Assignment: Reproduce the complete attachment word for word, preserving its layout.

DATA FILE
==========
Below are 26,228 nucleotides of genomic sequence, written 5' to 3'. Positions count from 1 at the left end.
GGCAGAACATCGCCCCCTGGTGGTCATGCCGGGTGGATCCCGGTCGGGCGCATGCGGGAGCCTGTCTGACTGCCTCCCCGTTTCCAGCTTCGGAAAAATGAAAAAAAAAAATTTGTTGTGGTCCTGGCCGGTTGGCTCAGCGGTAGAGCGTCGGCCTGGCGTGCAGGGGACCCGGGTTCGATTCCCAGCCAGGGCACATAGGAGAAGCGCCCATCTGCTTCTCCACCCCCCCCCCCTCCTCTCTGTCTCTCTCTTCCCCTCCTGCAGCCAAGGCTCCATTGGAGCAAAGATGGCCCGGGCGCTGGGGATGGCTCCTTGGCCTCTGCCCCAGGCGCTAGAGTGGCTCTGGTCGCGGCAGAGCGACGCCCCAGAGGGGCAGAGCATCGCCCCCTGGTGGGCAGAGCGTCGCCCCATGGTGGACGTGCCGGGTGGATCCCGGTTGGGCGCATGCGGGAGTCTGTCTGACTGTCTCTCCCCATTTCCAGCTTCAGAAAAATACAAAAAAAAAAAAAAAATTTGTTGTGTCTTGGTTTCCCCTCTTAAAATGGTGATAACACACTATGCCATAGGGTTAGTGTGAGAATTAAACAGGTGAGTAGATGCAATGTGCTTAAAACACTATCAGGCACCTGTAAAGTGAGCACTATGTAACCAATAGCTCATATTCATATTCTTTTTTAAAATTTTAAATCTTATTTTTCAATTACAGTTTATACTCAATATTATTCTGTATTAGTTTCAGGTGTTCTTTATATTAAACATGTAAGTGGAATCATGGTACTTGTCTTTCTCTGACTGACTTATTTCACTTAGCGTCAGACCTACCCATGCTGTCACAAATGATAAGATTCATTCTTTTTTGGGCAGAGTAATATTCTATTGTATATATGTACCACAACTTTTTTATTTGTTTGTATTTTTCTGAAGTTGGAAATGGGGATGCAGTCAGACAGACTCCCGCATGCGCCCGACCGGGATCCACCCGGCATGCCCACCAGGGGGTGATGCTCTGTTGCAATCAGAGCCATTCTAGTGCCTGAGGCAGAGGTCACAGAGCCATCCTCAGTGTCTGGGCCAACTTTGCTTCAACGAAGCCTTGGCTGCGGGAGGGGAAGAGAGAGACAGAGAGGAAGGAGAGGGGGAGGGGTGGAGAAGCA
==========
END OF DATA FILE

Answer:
Below are 26,228 nucleotides of genomic sequence, written 5' to 3'. Positions count from 1 at the left end.
GGCAGAACATCGCCCCCTGGTGGTCATGCCGGGTGGATCCCGGTCGGGCGCATGCGGGAGCCTGTCTGACTGCCTCCCCGTTTCCAGCTTCGGAAAAATGAAAAAAAAAAATTTGTTGTGGTCCTGGCCGGTTGGCTCAGCGGTAGAGCGTCGGCCTGGCGTGCAGGGGACCCGGGTTCGATTCCCAGCCAGGGCACATAGGAGAAGCGCCCATCTGCTTCTCCACCCCCCCCCCCTCCTCTCTGTCTCTCTCTTCCCCTCCTGCAGCCAAGGCTCCATTGGAGCAAAGATGGCCCGGGCGCTGGGGATGGCTCCTTGGCCTCTGCCCCAGGCGCTAGAGTGGCTCTGGTCGCGGCAGAGCGACGCCCCAGAGGGGCAGAGCATCGCCCCCTGGTGGGCAGAGCGTCGCCCCATGGTGGACGTGCCGGGTGGATCCCGGTTGGGCGCATGCGGGAGTCTGTCTGACTGTCTCTCCCCATTTCCAGCTTCAGAAAAATACAAAAAAAAAAAAAAAATTTGTTGTGTCTTGGTTTCCCCTCTTAAAATGGTGATAACACACTATGCCATAGGGTTAGTGTGAGAATTAAACAGGTGAGTAGATGCAATGTGCTTAAAACACTATCAGGCACCTGTAAAGTGAGCACTATGTAACCAATAGCTCATATTCATATTCTTTTTTAAAATTTTAAATCTTATTTTTCAATTACAGTTTATACTCAATATTATTCTGTATTAGTTTCAGGTGTTCTTTATATTAAACATGTAAGTGGAATCATGGTACTTGTCTTTCTCTGACTGACTTATTTCACTTAGCGTCAGACCTACCCATGCTGTCACAAATGATAAGATTCATTCTTTTTTGGGCAGAGTAATATTCTATTGTATATATGTACCACAACTTTTTTATTTGTTTGTATTTTTCTGAAGTTGGAAATGGGGATGCAGTCAGACAGACTCCCGCATGCGCCCGACCGGGATCCACCCGGCATGCCCACCAGGGGGTGATGCTCTGTTGCAATCAGAGCCATTCTAGTGCCTGAGGCAGAGGTCACAGAGCCATCCTCAGTGTCTGGGCCAACTTTGCTTCAACGAAGCCTTGGCTGCGGGAGGGGAAGAGAGAGACAGAGAGGAAGGAGAGGGGGAGGGGTGGAGAAGCA